# Estimate Time and Set Priorities with Planning Poker

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Summary:
Estimating time for software development in groups can be tricky. The first person's response often plants an idea in the heads of the rest of the group, leading to an incorrect estimate. One way of getting around this is to play a few rounds of planning poker.

Think it's difficult to make accurate time estimates? You're not alone. In this article, you'll learn how to use the planning poker technique. Planning poker is an effective and fun way to estimate how much time is needed for various development activities.

It's easy to start using planning poker. First, you'll need a deck of cards for each person who is going to participate in the planning exercise; you can buy card decks on the Internet. The cards are printed with numbers that correspond to various development times: 0, ½, 1, 2, 3, 5, 8, 13, 20, 40, 100, and "Don't know." For simplicity, the numbers on the cards can be translated as "number of days," but in agile development, more sophisticated time scales are often applied.

The planning poker activity begins when you assemble the group—typically the development team—to make time estimates for a number of requirements. Someone starts by choosing a requirement and describing it to the group. After a period of discussion and consideration, each member of the group estimates the time he thinks will be needed to accomplish it and chooses the card from his deck that best describes the estimated time. The participants lay their cards face down and, when everyone has chosen a card, all the cards are turned face up. The group discusses any differences and, if needed, starts the process again. Usually, after a few iterations, the group will agree on a reasonable time estimate.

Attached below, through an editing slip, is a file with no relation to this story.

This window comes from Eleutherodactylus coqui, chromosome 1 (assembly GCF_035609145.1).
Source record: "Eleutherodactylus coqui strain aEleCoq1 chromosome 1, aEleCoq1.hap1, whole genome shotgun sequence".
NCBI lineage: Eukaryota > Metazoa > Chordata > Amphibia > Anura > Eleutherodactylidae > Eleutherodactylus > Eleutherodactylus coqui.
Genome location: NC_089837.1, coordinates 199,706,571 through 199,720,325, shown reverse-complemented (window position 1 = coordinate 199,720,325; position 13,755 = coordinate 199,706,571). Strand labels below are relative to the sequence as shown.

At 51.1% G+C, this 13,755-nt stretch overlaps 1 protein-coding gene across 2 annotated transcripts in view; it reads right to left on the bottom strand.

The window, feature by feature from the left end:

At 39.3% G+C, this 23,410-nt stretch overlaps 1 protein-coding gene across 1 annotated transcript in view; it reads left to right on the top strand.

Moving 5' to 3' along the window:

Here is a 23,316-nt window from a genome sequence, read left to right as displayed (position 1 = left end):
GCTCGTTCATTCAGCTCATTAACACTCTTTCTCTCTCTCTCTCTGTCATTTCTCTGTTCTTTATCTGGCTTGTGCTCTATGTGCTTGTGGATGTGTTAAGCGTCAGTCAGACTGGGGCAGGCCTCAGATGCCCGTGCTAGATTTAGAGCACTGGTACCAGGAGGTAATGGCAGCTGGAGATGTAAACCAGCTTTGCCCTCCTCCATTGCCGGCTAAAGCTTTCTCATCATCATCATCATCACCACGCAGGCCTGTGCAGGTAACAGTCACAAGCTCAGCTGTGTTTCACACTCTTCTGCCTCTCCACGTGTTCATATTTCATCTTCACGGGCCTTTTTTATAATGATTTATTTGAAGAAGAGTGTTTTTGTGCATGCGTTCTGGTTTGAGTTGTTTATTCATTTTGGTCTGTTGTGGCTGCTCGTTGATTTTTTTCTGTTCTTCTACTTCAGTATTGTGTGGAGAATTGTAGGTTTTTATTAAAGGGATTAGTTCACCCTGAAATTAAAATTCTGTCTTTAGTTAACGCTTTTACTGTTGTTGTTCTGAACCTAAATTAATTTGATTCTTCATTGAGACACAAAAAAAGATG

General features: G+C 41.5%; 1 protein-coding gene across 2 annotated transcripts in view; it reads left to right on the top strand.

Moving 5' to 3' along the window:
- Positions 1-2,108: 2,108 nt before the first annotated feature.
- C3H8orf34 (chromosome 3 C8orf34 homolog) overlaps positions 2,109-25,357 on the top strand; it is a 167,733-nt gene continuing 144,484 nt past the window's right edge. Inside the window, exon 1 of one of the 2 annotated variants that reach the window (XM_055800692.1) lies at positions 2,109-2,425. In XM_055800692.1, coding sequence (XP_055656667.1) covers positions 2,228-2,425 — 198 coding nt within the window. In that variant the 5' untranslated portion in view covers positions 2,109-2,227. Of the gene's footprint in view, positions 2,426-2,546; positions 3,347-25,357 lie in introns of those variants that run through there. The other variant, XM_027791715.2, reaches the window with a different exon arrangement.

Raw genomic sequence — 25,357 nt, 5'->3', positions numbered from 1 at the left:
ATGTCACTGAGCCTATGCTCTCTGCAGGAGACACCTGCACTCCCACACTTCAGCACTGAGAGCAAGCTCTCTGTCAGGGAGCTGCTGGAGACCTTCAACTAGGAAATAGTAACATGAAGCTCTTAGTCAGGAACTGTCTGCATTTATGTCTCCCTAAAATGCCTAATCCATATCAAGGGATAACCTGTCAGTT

A common problem in classical time estimation is that it's easy to "plant" an idea or view that becomes the default estimate. If you ask a group, "How long will it take to complete this task?" and the first person answers "forty hours," then the rest of the group will consciously or unconsciously begin to relate to the number forty in their time estimates. In fact, it's highly likely that the group's answer will be near forty hours, even though some participants may initially have had a completely different view. People who have a different opinion don't always speak their minds in front of a group for fear of being wrong. Planning poker solves this problem by allowing each participant in the group to make his time estimate privately and then forcing the group to discuss the rationale behind the most divergent time estimates.

Another advantage of planning poker is that all members of the development group (for example, developers, testers, and users) contribute to the time estimate, instead of letting just one specialist do the assessment himself. The basic idea is comparable to a workshop: A group's results are better than an individual's, owing to the synergies that arise when the group discusses and debates assumptions and collectively tries to reach consensus. A group decision also ensures that time estimates aren't too overly optimistic. If you ask the best developer to estimate the time required for a task, the estimate will be based on how long the task would take the developer to do alone, not how much time it would take an average team member.

Figure 1: A recent planning poker activity used during sprint planning at the offices of ReQtest.

Benefits of Planning Poker

So, in the end, what are the benefits of planning poker? For a start, each participant gets the opportunity to think in silence, reducing the risk that ideas gets "planted" by other group members. Secondly, all group members get involved in estimating time, whereas discussing requirements without the card deck runs the risk that some participants won't actively participate. Time estimates are based on group consensus rather than an individual's